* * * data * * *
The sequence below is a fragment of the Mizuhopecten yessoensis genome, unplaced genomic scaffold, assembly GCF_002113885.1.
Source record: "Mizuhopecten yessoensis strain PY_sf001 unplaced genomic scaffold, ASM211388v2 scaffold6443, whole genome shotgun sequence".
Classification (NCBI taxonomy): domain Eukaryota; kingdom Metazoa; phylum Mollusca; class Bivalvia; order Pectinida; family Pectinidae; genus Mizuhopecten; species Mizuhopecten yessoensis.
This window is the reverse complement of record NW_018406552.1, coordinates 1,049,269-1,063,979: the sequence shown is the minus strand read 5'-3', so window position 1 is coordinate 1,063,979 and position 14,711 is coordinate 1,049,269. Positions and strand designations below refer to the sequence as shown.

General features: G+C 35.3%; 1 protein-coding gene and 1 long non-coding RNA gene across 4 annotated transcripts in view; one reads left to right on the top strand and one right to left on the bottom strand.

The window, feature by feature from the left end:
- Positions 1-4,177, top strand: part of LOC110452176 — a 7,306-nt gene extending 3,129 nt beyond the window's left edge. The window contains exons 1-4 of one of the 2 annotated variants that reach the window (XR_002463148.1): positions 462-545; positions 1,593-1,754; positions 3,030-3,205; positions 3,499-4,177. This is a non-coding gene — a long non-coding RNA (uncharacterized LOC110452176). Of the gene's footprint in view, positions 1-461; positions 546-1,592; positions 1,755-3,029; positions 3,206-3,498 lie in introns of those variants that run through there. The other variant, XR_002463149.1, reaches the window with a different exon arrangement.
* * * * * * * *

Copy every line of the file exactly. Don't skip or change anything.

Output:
The sequence below is a fragment of the Mizuhopecten yessoensis genome, unplaced genomic scaffold, assembly GCF_002113885.1.
Source record: "Mizuhopecten yessoensis strain PY_sf001 unplaced genomic scaffold, ASM211388v2 scaffold6443, whole genome shotgun sequence".
Classification (NCBI taxonomy): domain Eukaryota; kingdom Metazoa; phylum Mollusca; class Bivalvia; order Pectinida; family Pectinidae; genus Mizuhopecten; species Mizuhopecten yessoensis.
This window is the reverse complement of record NW_018406552.1, coordinates 1,049,269-1,063,979: the sequence shown is the minus strand read 5'-3', so window position 1 is coordinate 1,063,979 and position 14,711 is coordinate 1,049,269. Positions and strand designations below refer to the sequence as shown.

General features: G+C 35.3%; 1 protein-coding gene and 1 long non-coding RNA gene across 4 annotated transcripts in view; one reads left to right on the top strand and one right to left on the bottom strand.

The window, feature by feature from the left end:
- Positions 1-4,177, top strand: part of LOC110452176 — a 7,306-nt gene extending 3,129 nt beyond the window's left edge. The window contains exons 1-4 of one of the 2 annotated variants that reach the window (XR_002463148.1): positions 462-545; positions 1,593-1,754; positions 3,030-3,205; positions 3,499-4,177. This is a non-coding gene — a long non-coding RNA (uncharacterized LOC110452176). Of the gene's footprint in view, positions 1-461; positions 546-1,592; positions 1,755-3,029; positions 3,206-3,498 lie in introns of those variants that run through there. The other variant, XR_002463149.1, reaches the window with a different exon arrangement.